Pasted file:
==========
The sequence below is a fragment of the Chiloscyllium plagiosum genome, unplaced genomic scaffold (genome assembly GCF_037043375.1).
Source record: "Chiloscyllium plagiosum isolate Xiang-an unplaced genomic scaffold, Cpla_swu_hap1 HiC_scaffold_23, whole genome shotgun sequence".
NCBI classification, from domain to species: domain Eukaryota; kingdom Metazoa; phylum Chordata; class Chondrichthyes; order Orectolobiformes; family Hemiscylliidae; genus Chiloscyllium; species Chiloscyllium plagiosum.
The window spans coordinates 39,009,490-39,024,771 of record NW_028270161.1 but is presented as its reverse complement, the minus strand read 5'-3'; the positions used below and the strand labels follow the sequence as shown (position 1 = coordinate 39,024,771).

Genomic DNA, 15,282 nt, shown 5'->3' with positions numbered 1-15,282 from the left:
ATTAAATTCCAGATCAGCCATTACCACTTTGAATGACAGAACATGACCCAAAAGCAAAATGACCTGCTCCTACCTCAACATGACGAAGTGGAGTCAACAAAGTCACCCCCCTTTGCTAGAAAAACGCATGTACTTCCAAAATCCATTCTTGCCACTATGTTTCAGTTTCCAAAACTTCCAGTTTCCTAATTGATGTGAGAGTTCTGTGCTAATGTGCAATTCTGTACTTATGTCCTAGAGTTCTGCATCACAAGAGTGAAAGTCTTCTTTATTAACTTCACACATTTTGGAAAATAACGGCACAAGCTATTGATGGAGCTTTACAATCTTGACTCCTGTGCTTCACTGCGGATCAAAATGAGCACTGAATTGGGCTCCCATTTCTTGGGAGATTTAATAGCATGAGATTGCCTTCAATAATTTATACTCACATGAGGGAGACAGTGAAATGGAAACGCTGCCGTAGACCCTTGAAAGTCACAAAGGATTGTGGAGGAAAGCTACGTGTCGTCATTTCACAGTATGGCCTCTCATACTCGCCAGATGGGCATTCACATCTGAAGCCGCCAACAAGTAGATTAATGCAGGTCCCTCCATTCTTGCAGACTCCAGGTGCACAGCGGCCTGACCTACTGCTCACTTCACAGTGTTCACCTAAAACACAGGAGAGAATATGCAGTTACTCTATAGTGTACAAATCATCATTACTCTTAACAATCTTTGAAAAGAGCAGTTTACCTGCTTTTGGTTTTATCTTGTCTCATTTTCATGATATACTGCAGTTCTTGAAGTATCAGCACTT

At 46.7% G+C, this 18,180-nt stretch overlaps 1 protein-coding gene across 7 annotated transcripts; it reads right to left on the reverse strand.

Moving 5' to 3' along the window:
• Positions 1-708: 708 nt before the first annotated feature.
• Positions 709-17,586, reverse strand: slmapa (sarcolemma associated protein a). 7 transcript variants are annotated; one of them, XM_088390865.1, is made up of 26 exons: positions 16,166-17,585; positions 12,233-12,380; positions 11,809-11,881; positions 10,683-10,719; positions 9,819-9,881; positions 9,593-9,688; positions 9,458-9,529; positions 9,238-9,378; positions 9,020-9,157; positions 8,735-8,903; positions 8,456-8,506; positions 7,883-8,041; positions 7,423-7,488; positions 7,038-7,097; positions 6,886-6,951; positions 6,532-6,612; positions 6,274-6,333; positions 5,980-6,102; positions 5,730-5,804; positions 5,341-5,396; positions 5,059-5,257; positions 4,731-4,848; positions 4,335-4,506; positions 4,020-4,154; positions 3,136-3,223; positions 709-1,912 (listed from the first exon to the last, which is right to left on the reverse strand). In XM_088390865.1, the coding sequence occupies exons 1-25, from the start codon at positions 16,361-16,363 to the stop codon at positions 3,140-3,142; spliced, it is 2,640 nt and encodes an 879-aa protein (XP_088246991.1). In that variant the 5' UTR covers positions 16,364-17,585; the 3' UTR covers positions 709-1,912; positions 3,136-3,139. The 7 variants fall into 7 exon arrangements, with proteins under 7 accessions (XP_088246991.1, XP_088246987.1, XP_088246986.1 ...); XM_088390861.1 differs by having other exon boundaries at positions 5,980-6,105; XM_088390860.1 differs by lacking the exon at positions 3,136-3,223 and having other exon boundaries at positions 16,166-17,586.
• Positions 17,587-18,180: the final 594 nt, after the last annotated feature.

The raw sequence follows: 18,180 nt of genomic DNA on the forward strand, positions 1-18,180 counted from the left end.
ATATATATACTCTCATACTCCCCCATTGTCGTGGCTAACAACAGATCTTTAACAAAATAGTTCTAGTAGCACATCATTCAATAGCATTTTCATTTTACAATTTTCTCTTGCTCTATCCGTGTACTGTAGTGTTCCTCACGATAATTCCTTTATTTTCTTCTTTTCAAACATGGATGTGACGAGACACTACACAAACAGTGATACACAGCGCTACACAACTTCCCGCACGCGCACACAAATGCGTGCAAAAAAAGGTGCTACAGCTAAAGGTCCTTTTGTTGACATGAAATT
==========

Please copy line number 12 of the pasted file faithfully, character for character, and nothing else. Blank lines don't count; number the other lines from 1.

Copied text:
The raw sequence follows: 18,180 nt of genomic DNA on the forward strand, positions 1-18,180 counted from the left end.